Mills: What surprised me most about the St. Louis multifamily market over the past 12 months is its resilience to the COVID-19 pandemic. Initially, many believed property performance would suffer with regards to collections and occupancy, and transaction volume would decrease. However, our team experienced the opposite. We have remained extremely active throughout the pandemic, both from a sales and financing perspective.

Kendrick: This can partially be attributed to historically low interest rates. Overall, Berkadia ended 2020 with a combined mortgage banking, investment sales and joint venture equity placement volume that exceeded $35 billion, underpinned by $27 billion in loan production, which was consistent with 2019’s performance.

What are some of the positive trends you’ve seen in the metro’s multifamily sector in the past few months?

Mills: Multifamily valuations are as strong as we have ever seen them. Rent growth continues and interest rates remain historically low which, in turn, causes valuations to increase. So far this year, our team has closed two large deals at sub-5 percent cap rates. Other deals we have transacted this year have also closed at record-high prices. This certainly is not something we would have predicted a few years ago, let alone during a pandemic.

READ ALSO: Top 5 Markets for Occupancy Growth

How has the pandemic shaped investor interest? What type of properties are popular investment options now?

Mills: The pandemic has certainly caused increased investor interest in both the multifamily and industrial property sectors. Both property types are considered less risky at this time—compared to office and retail—and have demonstrated impressive resilience in the face of unknown, catastrophic events such as a pandemic.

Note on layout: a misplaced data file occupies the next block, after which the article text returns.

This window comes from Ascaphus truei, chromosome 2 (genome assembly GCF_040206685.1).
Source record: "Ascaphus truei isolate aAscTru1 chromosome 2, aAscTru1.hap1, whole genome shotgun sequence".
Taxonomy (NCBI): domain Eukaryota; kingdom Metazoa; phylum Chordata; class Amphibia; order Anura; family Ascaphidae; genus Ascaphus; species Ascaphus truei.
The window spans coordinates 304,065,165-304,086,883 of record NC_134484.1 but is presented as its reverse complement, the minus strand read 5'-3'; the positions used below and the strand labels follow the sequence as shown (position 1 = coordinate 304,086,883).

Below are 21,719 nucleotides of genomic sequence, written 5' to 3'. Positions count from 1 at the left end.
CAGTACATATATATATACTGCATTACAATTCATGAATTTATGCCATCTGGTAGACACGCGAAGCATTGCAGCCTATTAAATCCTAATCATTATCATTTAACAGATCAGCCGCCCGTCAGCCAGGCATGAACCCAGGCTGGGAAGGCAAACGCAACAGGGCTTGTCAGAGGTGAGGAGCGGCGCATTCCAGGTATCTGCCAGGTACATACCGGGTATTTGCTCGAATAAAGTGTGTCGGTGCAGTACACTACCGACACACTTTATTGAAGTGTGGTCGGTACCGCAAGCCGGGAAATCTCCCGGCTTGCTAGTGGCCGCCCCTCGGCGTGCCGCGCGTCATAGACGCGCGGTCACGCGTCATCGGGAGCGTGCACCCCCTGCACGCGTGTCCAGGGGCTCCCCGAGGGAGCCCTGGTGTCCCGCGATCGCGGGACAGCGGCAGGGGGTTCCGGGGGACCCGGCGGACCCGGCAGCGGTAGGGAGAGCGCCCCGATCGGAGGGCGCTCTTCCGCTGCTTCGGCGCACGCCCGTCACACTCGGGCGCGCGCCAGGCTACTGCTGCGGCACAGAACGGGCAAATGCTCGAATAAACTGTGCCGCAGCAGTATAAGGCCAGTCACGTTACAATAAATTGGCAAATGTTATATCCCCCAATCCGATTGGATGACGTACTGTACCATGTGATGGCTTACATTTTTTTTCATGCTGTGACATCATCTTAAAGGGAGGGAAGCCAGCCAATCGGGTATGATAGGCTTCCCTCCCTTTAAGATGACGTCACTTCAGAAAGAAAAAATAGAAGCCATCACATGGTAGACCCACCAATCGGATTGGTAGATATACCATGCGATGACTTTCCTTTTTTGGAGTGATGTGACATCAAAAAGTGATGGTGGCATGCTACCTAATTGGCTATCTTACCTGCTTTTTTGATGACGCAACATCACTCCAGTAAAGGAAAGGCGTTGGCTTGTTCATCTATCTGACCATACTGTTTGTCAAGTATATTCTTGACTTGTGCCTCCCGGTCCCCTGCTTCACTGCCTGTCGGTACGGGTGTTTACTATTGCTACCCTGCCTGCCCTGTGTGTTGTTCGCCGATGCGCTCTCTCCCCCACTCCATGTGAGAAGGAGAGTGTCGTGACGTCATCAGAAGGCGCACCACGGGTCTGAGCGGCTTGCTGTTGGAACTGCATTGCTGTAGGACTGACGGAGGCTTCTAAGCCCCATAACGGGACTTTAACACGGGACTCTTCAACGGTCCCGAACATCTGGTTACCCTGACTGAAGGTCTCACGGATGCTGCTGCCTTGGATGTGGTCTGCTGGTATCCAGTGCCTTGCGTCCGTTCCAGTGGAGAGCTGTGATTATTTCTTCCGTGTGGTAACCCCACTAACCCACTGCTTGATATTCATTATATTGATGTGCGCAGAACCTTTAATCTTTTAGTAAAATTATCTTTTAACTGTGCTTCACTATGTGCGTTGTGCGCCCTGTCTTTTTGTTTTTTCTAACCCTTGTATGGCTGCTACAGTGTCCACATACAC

Regarding multifamily, Class B assets with a value-add component continue to attract the most interest. In St. Louis, there is a large stock of the 1970s and 1980s vintage apartment complexes that are unrenovated, which allow for an investor to make interior and exterior improvements and increase rents accordingly.

Kendrick: The pandemic has shaped investor interest by shining a light on stabilized Midwest markets experiencing steady rent growth and returns, while properties in high-density, urban locations have struggled. We continue to see strong demand from investors for all types of multifamily, including both core properties and value-add opportunities in St. Louis. Several of our recent closings brought new investors from both the East and West coasts to the St. Louis market with record-low cap rates.

Do you expect more or less activity in the metro this year in terms of sales and acquisitions?

Mills: We expect more activity this year. Sellers will continue to be motivated by record-high valuations. Buyers will be motivated by historically low interest rates.

What are your predictions for St. Louis’ multifamily market?

Mills: We foresee the St. Louis multifamily market remaining very strong throughout 2021 and into 2022. St. Louis has increasingly attracted the interest of coastal buyers who are searching for higher yields. While cap rates have compressed in St. Louis, they remain very attractive compared to the major markets, such as New York or Los Angeles. Development activity will also be strong, with absorption being close to its historical norm of roughly 95 percent.

Kendrick: The pandemic precipitated unprecedented technology adoption in the CRE market—from virtual tours to remote closings, to better tools to derive insight from available property, geography and trends data. We’ve seen an incredible change that has not only increased the efficiency of the transaction process, but also has provided unique insight that has enabled us and our clients to make better decisions for long-term success. We’re excited to see this continue.